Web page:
S2P10011Gamers have all played in games that were less than we wanted them to be.  It’s easy to get the wrong mix of players at the table where they fail to listen to one another and support each other’s fun.  The GM’s energy may be low. I’ve even seen where the entire group just doesn’t buy in to the scenario.  It is rare though that I have seen a GM misuse his players in such ignorant fashion as I experienced in a game at this past weekend’s GenCon.

I caught up with two of my con room mates, Jake and James, in time to join them for a pick-up game of Necessary Evil, a plot-point setting for Savage WorldsNecessary Evil is the story of an Earth in the grips of an alien invasion.  The world’s superheroes have been slaughtered by the cunning alien masterminds, leaving the world’s supervillains to lead the charge against the alien incursion.

The players assume the roles of supervillains.

At the table were the three of us, one other player, and the GM.

We were provided four character sheets and selected which we wanted to play.  Pickings were slim.  There was a speedster character called Speed Demon ala Professor Zoom.  A super strong, but stupid guy by the name of Mongo.  A mad scientist guy.  And another mad scientist guy – this one with his brain inside a robot monkey.

GM-guy hobbled his game from the get-go with the characters he pre-generated.  I’m all for pre-gens for con-games.  ‘Saves a metric assload of time allowing players to get straight to the play.  The trick, I think, is either offering a lot of variety in choice (e.g. more characters to choose from than players to run them) or drafting distinctly unique characters with specific , unduplicated roles assigned to each.  The latter is the form I tend to follow myself for con games as it enables the GM to prep the scenario a litte more specifically to what the players can affect.  It’s worked well for me so far.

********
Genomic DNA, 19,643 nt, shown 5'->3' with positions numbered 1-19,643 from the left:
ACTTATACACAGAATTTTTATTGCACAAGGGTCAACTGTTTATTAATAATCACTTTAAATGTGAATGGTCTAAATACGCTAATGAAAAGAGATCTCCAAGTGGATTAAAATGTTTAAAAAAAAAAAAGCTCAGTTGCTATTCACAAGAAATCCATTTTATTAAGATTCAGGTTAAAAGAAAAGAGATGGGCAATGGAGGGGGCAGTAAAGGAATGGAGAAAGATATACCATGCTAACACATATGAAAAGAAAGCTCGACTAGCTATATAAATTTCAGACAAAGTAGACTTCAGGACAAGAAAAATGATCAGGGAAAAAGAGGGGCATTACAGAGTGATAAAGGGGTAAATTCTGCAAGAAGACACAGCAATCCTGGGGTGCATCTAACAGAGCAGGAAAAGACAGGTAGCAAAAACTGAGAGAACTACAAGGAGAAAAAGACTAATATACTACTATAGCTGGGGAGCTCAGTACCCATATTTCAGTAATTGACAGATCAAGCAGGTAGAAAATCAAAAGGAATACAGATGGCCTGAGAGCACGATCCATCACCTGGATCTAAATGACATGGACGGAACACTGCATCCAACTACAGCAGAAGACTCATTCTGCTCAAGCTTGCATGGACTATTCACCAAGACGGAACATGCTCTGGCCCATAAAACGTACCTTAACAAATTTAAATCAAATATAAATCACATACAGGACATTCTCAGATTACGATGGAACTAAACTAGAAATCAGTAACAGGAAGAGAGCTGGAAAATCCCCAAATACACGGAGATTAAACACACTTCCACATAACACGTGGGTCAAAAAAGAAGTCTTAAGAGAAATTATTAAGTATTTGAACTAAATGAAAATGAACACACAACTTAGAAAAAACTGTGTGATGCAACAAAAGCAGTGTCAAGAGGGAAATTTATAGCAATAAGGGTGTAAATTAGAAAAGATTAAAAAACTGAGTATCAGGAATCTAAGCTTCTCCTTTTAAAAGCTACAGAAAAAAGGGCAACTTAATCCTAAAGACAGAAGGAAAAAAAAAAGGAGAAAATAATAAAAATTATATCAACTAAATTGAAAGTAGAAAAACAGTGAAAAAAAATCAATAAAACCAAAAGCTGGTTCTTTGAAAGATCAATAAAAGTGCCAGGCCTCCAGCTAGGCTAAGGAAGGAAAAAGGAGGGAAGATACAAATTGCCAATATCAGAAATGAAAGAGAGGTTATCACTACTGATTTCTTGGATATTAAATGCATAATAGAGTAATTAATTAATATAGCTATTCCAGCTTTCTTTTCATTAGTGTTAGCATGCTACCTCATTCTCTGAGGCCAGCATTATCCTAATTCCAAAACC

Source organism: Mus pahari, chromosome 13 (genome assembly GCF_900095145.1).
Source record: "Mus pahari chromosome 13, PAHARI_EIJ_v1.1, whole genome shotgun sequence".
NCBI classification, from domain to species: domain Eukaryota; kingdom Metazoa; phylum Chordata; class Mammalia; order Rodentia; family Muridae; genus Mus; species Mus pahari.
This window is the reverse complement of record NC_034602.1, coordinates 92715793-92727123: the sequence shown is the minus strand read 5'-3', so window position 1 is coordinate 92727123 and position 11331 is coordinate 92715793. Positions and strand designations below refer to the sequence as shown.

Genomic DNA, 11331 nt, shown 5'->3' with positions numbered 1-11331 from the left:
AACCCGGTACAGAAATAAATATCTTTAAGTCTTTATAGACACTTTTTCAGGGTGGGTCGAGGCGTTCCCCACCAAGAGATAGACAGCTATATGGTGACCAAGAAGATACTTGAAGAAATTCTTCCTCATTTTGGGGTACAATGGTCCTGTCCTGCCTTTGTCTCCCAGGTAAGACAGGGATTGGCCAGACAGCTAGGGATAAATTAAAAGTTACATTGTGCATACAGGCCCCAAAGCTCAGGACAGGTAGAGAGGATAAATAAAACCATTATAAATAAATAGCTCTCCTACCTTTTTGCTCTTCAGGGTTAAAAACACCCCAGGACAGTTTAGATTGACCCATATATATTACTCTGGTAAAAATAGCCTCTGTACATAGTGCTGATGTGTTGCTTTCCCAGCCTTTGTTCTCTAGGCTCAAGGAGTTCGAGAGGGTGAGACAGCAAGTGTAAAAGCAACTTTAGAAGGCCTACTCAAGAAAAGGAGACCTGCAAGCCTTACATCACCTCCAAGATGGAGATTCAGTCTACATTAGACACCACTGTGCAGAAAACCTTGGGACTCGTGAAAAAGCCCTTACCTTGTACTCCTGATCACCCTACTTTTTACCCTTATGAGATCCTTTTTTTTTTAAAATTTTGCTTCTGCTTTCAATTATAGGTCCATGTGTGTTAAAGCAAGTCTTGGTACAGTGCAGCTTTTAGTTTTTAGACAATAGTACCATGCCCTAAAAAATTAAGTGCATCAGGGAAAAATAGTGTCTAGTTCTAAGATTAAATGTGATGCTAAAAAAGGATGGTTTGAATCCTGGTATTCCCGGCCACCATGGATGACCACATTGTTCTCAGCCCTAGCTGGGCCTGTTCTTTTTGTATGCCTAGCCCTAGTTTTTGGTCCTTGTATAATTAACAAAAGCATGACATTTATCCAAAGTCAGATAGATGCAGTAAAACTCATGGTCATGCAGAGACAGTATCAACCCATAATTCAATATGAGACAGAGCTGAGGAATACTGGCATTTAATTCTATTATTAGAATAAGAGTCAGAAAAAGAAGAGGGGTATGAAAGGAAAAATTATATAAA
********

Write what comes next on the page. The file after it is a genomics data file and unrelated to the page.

The player I didn’t know – we’ll call him Patrick – chose the non-cybernetic simian scientist character.

James went next, selecting Dr RoboChimp, a character that had a weaponized  laser in its mouth.

I was the third to choose.  Less than thrilled with a choice between Big and Stupid or Runs Really Fast, I chose Speed Demon which screwed Jake pretty hard (sorry about that, man).  I’m not a fan of playing speedster characters when they are integrated with non-speedster characters.  Its hard to mesh superspeed with normal speed action.  A guy who can move at supersonic speeds should be able to get the jump on non-speedy characters at close range and – really – resolve the action before anyone takes their first action.  Still, I thought I’d hate the character less than Mongo.

I asked the GM about the character, “So super speed?  How does this impact his initiative?”

“It doesn’t.”


Our team of super-villains were assigned a critical mission to save another villain’s daughter currently being held by the aliens.  Critical.  Mission.  Those were the words used.  The villainous father apparently had significant support available for the lending towards the resitance movement, but required his daughter first be liberated.

So, it’s mission critical.  If Earth’s super-powered villains are to turn the tide against the alien horde, Evil McDastard’s darling daughter must be rescued.

We needed transportation to get to the alien prison center.  So we inquired as to transport.  “What’s available to us?”

“There’s a truck, pretty beaten up,” The GM answered, giggling. “I don’t think it’ll get you there.  There’s also a helicopter.  It’ll probably blow up if you try and fly it.”